Weak of heart, turn away! You’re about to witness what being a Montessori/Reggio parent really means — trust in our children and opportunities for them to showcase their abilities.
Which in our family, means letting my toddler cook on the stove.
Ella has been obsessed with cooking since she was 18 months old, and a favourite has always been scrambled eggs. This picture is from the first time that she was allowed to independently cook on the stove just after her second birthday – this fuzzy picture in our cramped apartment kitchen captures a special moment in our family’s story so I think it’s worth sharing.
We initially tried cooking on the stove with a Learning Tower (a favourite among Montessori families), but Ella was terrified of hers from the time we built it until she was over 3 year old, so we always used a simple kitchen chair pushed up against the front of the stove.
I asked Ella if she would like to cook some scrambled eggs and explained the safety precautions: how hot the pan would get, to keep her hands on the handles of the pan and the spatula at all times, and to ask if she needed help.
Initially, I offered a kid’s spatula but we switched halfway through to a full-sized one as I felt that the kid-sized one required her hand to get too close to the pan for my liking and it was a bit harder to handle.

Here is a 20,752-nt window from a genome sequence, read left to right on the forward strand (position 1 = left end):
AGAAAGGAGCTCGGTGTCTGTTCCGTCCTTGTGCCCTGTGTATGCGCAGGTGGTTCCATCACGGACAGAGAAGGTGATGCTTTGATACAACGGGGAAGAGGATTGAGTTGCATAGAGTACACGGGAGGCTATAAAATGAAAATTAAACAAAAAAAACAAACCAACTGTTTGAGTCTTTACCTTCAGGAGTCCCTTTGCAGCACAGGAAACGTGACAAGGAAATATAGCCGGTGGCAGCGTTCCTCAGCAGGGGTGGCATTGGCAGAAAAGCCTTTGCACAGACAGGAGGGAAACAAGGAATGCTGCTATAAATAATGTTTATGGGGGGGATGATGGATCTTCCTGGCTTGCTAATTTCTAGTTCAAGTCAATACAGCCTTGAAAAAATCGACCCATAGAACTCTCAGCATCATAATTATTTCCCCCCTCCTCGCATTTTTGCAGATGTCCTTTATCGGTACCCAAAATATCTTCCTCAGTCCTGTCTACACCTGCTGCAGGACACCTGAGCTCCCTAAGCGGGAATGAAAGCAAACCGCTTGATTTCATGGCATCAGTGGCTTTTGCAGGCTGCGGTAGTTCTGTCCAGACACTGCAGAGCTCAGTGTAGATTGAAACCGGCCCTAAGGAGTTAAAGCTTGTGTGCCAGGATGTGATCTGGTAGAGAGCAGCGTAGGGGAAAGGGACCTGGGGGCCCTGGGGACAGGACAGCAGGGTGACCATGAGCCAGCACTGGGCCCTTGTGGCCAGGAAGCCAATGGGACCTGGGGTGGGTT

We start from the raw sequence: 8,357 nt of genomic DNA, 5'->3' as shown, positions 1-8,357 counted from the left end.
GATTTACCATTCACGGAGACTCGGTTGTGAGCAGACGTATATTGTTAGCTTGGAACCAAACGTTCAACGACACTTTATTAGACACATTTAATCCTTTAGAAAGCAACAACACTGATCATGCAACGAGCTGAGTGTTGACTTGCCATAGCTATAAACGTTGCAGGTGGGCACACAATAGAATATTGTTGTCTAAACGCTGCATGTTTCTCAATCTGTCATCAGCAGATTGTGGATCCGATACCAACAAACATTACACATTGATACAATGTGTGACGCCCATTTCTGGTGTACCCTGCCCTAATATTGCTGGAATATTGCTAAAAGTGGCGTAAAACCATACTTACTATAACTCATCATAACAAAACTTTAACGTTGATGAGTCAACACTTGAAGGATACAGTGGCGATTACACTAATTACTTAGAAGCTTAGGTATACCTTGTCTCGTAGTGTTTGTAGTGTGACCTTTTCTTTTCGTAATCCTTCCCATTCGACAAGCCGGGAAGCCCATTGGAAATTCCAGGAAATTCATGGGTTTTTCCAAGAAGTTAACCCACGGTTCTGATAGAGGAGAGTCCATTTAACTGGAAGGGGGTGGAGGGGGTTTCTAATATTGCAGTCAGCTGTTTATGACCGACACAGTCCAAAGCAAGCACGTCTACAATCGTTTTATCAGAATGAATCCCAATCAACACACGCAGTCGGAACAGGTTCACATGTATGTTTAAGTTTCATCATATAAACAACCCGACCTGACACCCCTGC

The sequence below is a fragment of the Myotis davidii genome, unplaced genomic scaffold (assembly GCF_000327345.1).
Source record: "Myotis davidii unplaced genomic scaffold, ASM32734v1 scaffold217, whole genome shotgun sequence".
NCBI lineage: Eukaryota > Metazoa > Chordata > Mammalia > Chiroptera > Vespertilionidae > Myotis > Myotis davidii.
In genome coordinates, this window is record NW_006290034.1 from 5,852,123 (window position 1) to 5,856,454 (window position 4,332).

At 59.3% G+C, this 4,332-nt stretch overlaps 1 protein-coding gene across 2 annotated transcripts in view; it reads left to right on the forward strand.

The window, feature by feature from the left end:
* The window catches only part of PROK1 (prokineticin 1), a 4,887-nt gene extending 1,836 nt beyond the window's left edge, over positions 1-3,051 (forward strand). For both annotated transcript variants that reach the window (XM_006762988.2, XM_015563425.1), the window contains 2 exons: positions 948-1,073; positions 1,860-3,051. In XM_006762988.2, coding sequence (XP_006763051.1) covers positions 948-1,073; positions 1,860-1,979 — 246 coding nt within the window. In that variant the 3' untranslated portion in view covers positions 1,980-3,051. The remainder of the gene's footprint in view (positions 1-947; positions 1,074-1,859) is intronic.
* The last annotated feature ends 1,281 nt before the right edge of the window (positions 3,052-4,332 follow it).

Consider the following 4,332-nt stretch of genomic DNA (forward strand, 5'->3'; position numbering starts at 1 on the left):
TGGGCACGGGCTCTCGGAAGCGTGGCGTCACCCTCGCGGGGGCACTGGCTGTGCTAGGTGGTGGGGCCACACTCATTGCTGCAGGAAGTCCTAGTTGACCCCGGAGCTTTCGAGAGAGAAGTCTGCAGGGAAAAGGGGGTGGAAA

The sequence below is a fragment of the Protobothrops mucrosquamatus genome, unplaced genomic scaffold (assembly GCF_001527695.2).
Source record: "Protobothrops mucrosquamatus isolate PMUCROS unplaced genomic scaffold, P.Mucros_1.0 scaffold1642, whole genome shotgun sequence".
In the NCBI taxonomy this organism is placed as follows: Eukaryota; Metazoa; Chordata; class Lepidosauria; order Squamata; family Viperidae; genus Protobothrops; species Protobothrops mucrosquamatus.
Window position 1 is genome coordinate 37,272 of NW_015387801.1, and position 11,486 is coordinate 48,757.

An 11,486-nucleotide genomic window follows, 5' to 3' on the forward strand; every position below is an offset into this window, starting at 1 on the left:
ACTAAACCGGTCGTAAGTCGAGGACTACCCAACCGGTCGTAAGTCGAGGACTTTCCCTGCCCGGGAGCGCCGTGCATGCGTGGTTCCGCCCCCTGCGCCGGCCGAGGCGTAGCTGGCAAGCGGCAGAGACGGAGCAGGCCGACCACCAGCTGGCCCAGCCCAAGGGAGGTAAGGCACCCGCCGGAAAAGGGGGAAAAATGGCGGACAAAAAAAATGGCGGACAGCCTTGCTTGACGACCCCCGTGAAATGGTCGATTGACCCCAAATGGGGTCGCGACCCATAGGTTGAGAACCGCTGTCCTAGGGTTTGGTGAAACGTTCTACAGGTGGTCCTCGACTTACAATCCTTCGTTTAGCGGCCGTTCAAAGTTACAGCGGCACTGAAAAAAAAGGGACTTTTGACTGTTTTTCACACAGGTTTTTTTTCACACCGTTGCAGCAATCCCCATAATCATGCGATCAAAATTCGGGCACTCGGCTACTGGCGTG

What I’ve learned about cooking with kids is that it doesn’t necessarily mean special equipment, it just takes a positive mindset.
Scrambled eggs are really the perfect food for a child to learn how to safely use a stove; They are cooked quickly and do not require long periods of concentration (with opportunities for distraction), as well as being a very simple and easily perfected “recipe” that many children will enjoy eating.
For those who’ve never made a good batch of scrambled eggs, check out our tips for perfectly scrambled eggs here.
For more kids’ kitchen activities, check out our collection here – or start with our kid-made strawberry tarts or chocolate trail mix melts.